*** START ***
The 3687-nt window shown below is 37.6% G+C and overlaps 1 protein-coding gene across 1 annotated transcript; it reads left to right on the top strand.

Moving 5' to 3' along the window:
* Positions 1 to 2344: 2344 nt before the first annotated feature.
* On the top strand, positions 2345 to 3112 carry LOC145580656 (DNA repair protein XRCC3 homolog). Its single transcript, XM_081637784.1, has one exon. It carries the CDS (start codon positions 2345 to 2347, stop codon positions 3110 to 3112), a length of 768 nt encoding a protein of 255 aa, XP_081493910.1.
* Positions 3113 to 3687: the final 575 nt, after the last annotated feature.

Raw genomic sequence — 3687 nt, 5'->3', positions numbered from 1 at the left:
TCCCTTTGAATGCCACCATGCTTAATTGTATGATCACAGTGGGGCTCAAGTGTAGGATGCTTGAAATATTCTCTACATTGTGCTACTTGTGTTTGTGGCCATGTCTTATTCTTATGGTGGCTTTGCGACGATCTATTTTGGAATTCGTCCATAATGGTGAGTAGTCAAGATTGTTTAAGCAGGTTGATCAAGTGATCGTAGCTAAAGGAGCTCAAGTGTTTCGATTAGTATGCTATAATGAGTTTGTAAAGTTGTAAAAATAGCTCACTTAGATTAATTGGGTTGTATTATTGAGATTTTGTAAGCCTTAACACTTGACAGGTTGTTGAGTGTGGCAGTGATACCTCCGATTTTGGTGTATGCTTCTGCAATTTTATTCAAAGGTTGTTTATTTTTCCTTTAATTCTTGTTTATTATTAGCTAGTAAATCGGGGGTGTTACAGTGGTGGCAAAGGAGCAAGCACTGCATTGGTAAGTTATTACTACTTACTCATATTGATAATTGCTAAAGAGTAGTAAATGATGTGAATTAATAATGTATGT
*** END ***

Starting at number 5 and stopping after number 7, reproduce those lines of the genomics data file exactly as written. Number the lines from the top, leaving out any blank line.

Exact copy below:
* Positions 3113 to 3687: the final 575 nt, after the last annotated feature.

Raw genomic sequence — 3687 nt, 5'->3', positions numbered from 1 at the left:
TCCCTTTGAATGCCACCATGCTTAATTGTATGATCACAGTGGGGCTCAAGTGTAGGATGCTTGAAATATTCTCTACATTGTGCTACTTGTGTTTGTGGCCATGTCTTATTCTTATGGTGGCTTTGCGACGATCTATTTTGGAATTCGTCCATAATGGTGAGTAGTCAAGATTGTTTAAGCAGGTTGATCAAGTGATCGTAGCTAAAGGAGCTCAAGTGTTTCGATTAGTATGCTATAATGAGTTTGTAAAGTTGTAAAAATAGCTCACTTAGATTAATTGGGTTGTATTATTGAGATTTTGTAAGCCTTAACACTTGACAGGTTGTTGAGTGTGGCAGTGATACCTCCGATTTTGGTGTATGCTTCTGCAATTTTATTCAAAGGTTGTTTATTTTTCCTTTAATTCTTGTTTATTATTAGCTAGTAAATCGGGGGTGTTACAGTGGTGGCAAAGGAGCAAGCACTGCATTGGTAAGTTATTACTACTTACTCATATTGATAATTGCTAAAGAGTAGTAAATGATGTGAATTAATAATGTATGT